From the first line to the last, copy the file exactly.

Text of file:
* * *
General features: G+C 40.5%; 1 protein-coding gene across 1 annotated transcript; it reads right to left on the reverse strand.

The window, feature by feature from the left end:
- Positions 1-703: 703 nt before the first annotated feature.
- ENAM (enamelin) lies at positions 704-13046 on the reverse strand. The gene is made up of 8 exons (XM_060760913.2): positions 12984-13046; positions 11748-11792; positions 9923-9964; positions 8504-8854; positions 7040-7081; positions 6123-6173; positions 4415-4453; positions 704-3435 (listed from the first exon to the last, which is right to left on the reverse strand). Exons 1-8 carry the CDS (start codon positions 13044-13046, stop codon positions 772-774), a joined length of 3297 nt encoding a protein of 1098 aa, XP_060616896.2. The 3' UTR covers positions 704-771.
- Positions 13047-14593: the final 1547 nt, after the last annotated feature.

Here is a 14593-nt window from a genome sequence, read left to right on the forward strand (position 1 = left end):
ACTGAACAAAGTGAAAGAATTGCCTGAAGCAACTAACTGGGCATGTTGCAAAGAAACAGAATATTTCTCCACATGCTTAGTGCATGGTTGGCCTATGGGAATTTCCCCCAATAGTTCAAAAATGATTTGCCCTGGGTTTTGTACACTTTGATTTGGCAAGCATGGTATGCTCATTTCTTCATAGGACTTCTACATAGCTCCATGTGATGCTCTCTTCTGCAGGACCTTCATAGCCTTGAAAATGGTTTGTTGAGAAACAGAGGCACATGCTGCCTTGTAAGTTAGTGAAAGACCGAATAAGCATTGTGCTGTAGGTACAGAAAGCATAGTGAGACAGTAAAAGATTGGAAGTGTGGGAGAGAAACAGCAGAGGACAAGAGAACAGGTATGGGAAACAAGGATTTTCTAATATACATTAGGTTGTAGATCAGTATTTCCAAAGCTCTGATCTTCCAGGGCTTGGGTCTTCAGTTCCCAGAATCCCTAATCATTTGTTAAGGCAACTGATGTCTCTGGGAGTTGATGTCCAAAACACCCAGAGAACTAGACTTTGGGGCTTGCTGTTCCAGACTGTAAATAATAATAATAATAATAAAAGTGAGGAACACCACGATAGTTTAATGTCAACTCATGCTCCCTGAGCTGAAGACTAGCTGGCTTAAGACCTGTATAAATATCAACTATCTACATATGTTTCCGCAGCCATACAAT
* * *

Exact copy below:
General features: G+C 40.5%; 1 protein-coding gene across 1 annotated transcript; it reads right to left on the reverse strand.

The window, feature by feature from the left end:
- Positions 1-703: 703 nt before the first annotated feature.
- ENAM (enamelin) lies at positions 704-13046 on the reverse strand. The gene is made up of 8 exons (XM_060760913.2): positions 12984-13046; positions 11748-11792; positions 9923-9964; positions 8504-8854; positions 7040-7081; positions 6123-6173; positions 4415-4453; positions 704-3435 (listed from the first exon to the last, which is right to left on the reverse strand). Exons 1-8 carry the CDS (start codon positions 13044-13046, stop codon positions 772-774), a joined length of 3297 nt encoding a protein of 1098 aa, XP_060616896.2. The 3' UTR covers positions 704-771.
- Positions 13047-14593: the final 1547 nt, after the last annotated feature.

Here is a 14593-nt window from a genome sequence, read left to right on the forward strand (position 1 = left end):
ACTGAACAAAGTGAAAGAATTGCCTGAAGCAACTAACTGGGCATGTTGCAAAGAAACAGAATATTTCTCCACATGCTTAGTGCATGGTTGGCCTATGGGAATTTCCCCCAATAGTTCAAAAATGATTTGCCCTGGGTTTTGTACACTTTGATTTGGCAAGCATGGTATGCTCATTTCTTCATAGGACTTCTACATAGCTCCATGTGATGCTCTCTTCTGCAGGACCTTCATAGCCTTGAAAATGGTTTGTTGAGAAACAGAGGCACATGCTGCCTTGTAAGTTAGTGAAAGACCGAATAAGCATTGTGCTGTAGGTACAGAAAGCATAGTGAGACAGTAAAAGATTGGAAGTGTGGGAGAGAAACAGCAGAGGACAAGAGAACAGGTATGGGAAACAAGGATTTTCTAATATACATTAGGTTGTAGATCAGTATTTCCAAAGCTCTGATCTTCCAGGGCTTGGGTCTTCAGTTCCCAGAATCCCTAATCATTTGTTAAGGCAACTGATGTCTCTGGGAGTTGATGTCCAAAACACCCAGAGAACTAGACTTTGGGGCTTGCTGTTCCAGACTGTAAATAATAATAATAATAATAAAAGTGAGGAACACCACGATAGTTTAATGTCAACTCATGCTCCCTGAGCTGAAGACTAGCTGGCTTAAGACCTGTATAAATATCAACTATCTACATATGTTTCCGCAGCCATACAAT